Laurence Sterne,-A Sentimental Journey through France and Italy

 
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[90]

MONTRIUL

I HAD once lost my portmanteau
from behind my chaise, and twice
got out in the rain, and one of the
times up to the knees in dirt, to help
the postillion to tie it on, without be-
ing able to find out what was want-
ing---Nor was it till I got to Mon-
triul, upon the landlord's asking me
if I wanted not a servant, that it oc-
curred to me, that that was the very
thing.

A servant! That I do most sadly,
quoth I---Because, Monsieur, said the
landlord, there is a clever young fel-

               low,

[91]

low, who would be very proud of the honour to serve an Englishman.---But
why and English one, more than any
other?---They are so generous, said
the landlord---I'll be shot if this is not
a livre out of my pocket, quoth I to
myself, this very night--- But they
have wherewithal to be so, Monsieur,
added he--- Set down one livre more
for that, quoth I---It was but last
night, said the landlord, qu'un my
Lord Anglois présentoit un écu à la fille
de chambre
--- Tant pis, pour Mad.lle
Janatone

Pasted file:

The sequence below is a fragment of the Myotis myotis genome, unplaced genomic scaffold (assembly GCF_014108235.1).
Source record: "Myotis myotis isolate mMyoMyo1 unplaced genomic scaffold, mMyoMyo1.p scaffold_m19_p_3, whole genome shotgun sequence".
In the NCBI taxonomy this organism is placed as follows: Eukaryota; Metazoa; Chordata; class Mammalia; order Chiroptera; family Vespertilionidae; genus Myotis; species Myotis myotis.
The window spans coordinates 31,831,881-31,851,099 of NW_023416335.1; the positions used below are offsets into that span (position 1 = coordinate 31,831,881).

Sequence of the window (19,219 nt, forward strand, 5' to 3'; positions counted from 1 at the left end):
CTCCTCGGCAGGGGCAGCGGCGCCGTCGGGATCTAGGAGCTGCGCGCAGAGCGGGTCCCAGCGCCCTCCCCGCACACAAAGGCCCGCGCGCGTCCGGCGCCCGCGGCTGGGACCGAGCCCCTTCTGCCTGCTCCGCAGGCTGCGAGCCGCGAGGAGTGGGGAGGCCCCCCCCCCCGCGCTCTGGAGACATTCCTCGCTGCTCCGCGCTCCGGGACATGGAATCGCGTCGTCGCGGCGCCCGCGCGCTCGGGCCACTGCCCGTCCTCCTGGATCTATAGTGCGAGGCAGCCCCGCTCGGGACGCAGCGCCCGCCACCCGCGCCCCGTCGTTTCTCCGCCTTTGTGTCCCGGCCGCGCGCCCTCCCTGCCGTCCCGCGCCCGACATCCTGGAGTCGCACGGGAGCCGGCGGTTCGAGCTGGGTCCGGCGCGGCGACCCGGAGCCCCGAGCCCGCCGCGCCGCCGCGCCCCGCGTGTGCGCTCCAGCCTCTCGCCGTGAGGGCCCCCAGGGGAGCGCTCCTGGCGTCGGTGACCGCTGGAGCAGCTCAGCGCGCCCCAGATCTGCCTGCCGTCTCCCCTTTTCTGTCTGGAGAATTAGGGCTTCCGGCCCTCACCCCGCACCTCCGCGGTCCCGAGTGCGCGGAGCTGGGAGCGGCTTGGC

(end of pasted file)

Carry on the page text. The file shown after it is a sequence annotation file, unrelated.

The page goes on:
,
said I.

Now Janatone being the land-
lord's daughter, and the landlord
supposing I was young in French,
took the liberty to inform me, I should

               not

[92]

not have said tant pis---but tant
mieux
. Tant mieux, toujours, Monsieur,

said he, when there is anything to be
got---tant pis, when there is nothing.
It comes to the same thing, said I.
Pardonnez-moi, said the landlord.

I cannot take a fitter opportunity
to observe once for all, that tant pis
and tant mieux being two of the great
hinges in French conversation, a stran-
ger would do well to set himself right
in the use of them, before he gets to
Paris.

A prompt French Marquis at our
ambassador's table demanded of Mr.
H---, if he was H--- the poet?

               No,

[93]

No, said H--- mildly---Tant pis,
replied the Marquis.

It is H--- the historian, said an-
other---Tant mieux, said the Marquis.
And Mr. H---, who is a man of
an excellent heart, return'd thanks
for both.

When the landlord had set me
right in this matter, he called in La
Fleur, which was the name of the
young man he had spoke of-- saying
only first, That as for his talents, he
would presume to say nothing--- Mon-
sieur was the best judge of what would
suit him; but for the fidelity of La
Fleur, he would stand responsible in
all he was worth.

               The

[94]

The landlord deliver'd this in a
manner which instantly set my mind
to the business I was upon---and La
Fleur, who stood waiting without, in
that breathless expectation which every
son of nature of us have felt in our
turns, came in.

        


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